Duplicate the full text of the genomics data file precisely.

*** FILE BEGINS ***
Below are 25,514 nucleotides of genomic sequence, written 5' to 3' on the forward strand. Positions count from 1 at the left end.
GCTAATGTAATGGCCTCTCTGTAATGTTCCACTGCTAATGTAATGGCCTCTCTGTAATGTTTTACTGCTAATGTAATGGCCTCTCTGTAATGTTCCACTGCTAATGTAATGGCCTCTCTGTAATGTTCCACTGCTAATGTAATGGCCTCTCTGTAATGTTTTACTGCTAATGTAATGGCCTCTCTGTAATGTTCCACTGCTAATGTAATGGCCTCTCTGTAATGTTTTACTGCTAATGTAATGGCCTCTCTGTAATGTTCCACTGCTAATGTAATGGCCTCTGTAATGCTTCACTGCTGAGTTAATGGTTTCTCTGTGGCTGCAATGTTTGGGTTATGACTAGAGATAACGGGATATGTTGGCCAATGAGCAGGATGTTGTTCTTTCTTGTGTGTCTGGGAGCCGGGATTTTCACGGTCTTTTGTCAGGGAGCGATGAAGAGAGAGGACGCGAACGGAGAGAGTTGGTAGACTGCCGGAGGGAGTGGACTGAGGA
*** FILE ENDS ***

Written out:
Below are 25,514 nucleotides of genomic sequence, written 5' to 3' on the forward strand. Positions count from 1 at the left end.
GCTAATGTAATGGCCTCTCTGTAATGTTCCACTGCTAATGTAATGGCCTCTCTGTAATGTTTTACTGCTAATGTAATGGCCTCTCTGTAATGTTCCACTGCTAATGTAATGGCCTCTCTGTAATGTTCCACTGCTAATGTAATGGCCTCTCTGTAATGTTTTACTGCTAATGTAATGGCCTCTCTGTAATGTTCCACTGCTAATGTAATGGCCTCTCTGTAATGTTTTACTGCTAATGTAATGGCCTCTCTGTAATGTTCCACTGCTAATGTAATGGCCTCTGTAATGCTTCACTGCTGAGTTAATGGTTTCTCTGTGGCTGCAATGTTTGGGTTATGACTAGAGATAACGGGATATGTTGGCCAATGAGCAGGATGTTGTTCTTTCTTGTGTGTCTGGGAGCCGGGATTTTCACGGTCTTTTGTCAGGGAGCGATGAAGAGAGAGGACGCGAACGGAGAGAGTTGGTAGACTGCCGGAGGGAGTGGACTGAGGA